- The Massachusetts Gaming Commission approved the reintroduction of roulette to MGM Springfield and Encore Boston Harbor at a meeting Thursday that also saw regulators approve a variety of mostly minor changes to the rules of the games offered at Massachusetts casinos.
- At a critical juncture, the state vendor charged with handling annual health insurance enrollment inquiries is faltering, prompting the Massachusetts Health Connector to agree to spend millions of dollars more to try to salvage customer services operations this fall. Faneuil, the call center vendor, is experiencing “issues across the board,” including agent absenteeism and problems with attrition, recruitment and training, according to Connector Authority Director Louis Gutierrez. That has translated into dropped calls, dissatisfaction with the quality of answers to consumer questions, and longer wait times for consumers who are abandoning calls out of frustration, according to authority officials. The timing of the problems is also problematic, with the Connector expecting a surge in consumer calls during an open enrollment period that begins Nov. 1 and ends Jan. 23, 2021. Rising unemployment is fueling consumer interest in health insurance options, and the pandemic means the authority’s walk-in centers in Boston, Springfield, Worcester and Brockton will not be open due to COVID-19 transmission concerns, the centers closed in March.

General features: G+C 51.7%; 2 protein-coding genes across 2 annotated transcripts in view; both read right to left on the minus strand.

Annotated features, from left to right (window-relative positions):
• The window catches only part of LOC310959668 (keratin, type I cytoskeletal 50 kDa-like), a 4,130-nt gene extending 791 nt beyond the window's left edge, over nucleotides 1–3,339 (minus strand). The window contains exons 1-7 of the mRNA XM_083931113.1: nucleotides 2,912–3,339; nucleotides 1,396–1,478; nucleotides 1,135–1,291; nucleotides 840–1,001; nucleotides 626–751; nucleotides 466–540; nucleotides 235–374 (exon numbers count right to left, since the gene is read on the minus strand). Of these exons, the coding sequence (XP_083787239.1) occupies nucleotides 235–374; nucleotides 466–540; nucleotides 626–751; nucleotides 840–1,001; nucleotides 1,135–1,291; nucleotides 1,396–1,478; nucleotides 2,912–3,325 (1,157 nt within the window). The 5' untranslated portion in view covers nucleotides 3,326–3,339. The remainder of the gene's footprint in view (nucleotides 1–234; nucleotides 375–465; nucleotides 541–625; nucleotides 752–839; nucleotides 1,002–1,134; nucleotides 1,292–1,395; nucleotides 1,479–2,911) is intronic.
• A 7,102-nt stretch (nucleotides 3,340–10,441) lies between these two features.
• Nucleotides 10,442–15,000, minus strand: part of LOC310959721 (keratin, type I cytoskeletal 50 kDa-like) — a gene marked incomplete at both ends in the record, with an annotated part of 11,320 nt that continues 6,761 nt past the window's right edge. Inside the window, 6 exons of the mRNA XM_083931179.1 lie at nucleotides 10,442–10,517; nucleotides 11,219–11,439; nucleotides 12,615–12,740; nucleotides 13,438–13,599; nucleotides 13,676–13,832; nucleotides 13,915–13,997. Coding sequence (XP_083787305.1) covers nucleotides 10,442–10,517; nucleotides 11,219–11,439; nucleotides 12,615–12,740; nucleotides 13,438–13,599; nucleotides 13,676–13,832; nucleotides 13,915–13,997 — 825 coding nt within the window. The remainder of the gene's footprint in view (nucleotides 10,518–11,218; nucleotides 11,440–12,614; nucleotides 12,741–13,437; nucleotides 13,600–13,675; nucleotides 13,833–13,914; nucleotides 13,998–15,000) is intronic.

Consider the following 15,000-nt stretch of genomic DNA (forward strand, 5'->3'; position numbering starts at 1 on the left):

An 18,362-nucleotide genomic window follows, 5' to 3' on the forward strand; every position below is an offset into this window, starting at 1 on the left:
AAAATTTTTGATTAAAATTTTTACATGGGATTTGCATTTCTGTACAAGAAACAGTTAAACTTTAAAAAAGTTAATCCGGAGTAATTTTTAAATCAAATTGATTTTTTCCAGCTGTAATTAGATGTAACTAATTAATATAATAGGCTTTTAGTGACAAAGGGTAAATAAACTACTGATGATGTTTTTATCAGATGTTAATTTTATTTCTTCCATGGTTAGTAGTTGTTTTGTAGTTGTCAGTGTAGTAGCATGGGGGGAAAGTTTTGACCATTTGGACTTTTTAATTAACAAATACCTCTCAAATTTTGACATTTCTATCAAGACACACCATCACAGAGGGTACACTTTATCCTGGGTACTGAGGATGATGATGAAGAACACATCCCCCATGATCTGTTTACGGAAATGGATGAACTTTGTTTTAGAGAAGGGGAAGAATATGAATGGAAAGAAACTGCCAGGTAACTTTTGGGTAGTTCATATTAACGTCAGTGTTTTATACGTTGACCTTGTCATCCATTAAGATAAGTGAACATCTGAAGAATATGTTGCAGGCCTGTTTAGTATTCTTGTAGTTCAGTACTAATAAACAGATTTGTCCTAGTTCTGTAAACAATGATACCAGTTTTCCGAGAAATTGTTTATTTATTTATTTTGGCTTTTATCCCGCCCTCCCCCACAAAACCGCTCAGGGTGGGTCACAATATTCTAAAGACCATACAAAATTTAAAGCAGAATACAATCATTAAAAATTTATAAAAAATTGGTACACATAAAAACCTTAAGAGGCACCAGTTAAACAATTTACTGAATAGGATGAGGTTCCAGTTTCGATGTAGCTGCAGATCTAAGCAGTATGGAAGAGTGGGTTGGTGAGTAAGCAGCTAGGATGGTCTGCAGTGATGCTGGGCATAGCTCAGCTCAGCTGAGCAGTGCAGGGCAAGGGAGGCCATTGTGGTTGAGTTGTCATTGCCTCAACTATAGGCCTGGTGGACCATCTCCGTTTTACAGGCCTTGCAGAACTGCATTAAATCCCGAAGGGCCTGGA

The above information was provided to us by MassAccess.
From Mayor McGee’s office: The Lynn Public Health Department has confirmed that as of today, the number of active, confirmed positive COVID-19 cases is 278 with 15 new cases today. 4,676 Lynn residents have recovered and 118 have died. The total number of confirmed positive COVID-19 cases in Lynn since March 21, 2020, including those who have died and recovered, is 5,072. Please visit the City of Lynn COVID-19 Data Dashboard which is updated daily.
Stop the Spread Initiative Testing have been extended until Saturday, October 31st
• Fallon Ambulance offers testing at the following locations. Walk up Only:
o Parking lot at Lynn English High School
Mon – Sat from 11:00am until 5:00pm
o Parking Lot across from Market Basket on Federal Street
Mon – Sat 12:00pm-6:00pm
o Residents who have been tested for COVID-19 through Fallon Ambulance can call 617-765-0176 with any questions related to your COVID-19 test results.
• Call Lynn Community Health Center (781)-581-3900 to make a COVID-19 test appointment at 9 Buffum Street location
Please visit http://www.ci.lynn.ma.us/